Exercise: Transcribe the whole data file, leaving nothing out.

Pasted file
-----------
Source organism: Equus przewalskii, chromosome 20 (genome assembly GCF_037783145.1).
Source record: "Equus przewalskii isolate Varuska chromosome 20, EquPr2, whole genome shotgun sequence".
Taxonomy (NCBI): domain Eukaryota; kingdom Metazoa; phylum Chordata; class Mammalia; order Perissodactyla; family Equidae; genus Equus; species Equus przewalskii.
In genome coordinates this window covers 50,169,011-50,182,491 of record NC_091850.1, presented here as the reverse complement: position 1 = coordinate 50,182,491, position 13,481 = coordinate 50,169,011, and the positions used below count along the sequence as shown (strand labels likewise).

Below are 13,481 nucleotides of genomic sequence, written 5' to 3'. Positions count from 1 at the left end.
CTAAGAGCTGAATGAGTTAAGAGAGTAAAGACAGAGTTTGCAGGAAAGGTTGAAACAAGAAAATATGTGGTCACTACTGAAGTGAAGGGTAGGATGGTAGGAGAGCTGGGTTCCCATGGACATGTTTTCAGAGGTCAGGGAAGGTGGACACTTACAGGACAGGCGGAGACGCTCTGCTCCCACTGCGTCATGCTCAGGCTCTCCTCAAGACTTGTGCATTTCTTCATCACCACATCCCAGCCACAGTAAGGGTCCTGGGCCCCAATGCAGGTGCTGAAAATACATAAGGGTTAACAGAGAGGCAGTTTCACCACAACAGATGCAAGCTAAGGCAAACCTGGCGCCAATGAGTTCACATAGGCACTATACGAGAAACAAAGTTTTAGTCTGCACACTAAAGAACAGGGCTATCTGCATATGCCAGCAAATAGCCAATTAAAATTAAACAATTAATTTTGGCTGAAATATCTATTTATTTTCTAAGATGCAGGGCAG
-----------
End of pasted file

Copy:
Source organism: Equus przewalskii, chromosome 20 (genome assembly GCF_037783145.1).
Source record: "Equus przewalskii isolate Varuska chromosome 20, EquPr2, whole genome shotgun sequence".
Taxonomy (NCBI): domain Eukaryota; kingdom Metazoa; phylum Chordata; class Mammalia; order Perissodactyla; family Equidae; genus Equus; species Equus przewalskii.
In genome coordinates this window covers 50,169,011-50,182,491 of record NC_091850.1, presented here as the reverse complement: position 1 = coordinate 50,182,491, position 13,481 = coordinate 50,169,011, and the positions used below count along the sequence as shown (strand labels likewise).

Below are 13,481 nucleotides of genomic sequence, written 5' to 3'. Positions count from 1 at the left end.
CTAAGAGCTGAATGAGTTAAGAGAGTAAAGACAGAGTTTGCAGGAAAGGTTGAAACAAGAAAATATGTGGTCACTACTGAAGTGAAGGGTAGGATGGTAGGAGAGCTGGGTTCCCATGGACATGTTTTCAGAGGTCAGGGAAGGTGGACACTTACAGGACAGGCGGAGACGCTCTGCTCCCACTGCGTCATGCTCAGGCTCTCCTCAAGACTTGTGCATTTCTTCATCACCACATCCCAGCCACAGTAAGGGTCCTGGGCCCCAATGCAGGTGCTGAAAATACATAAGGGTTAACAGAGAGGCAGTTTCACCACAACAGATGCAAGCTAAGGCAAACCTGGCGCCAATGAGTTCACATAGGCACTATACGAGAAACAAAGTTTTAGTCTGCACACTAAAGAACAGGGCTATCTGCATATGCCAGCAAATAGCCAATTAAAATTAAACAATTAATTTTGGCTGAAATATCTATTTATTTTCTAAGATGCAGGGCAG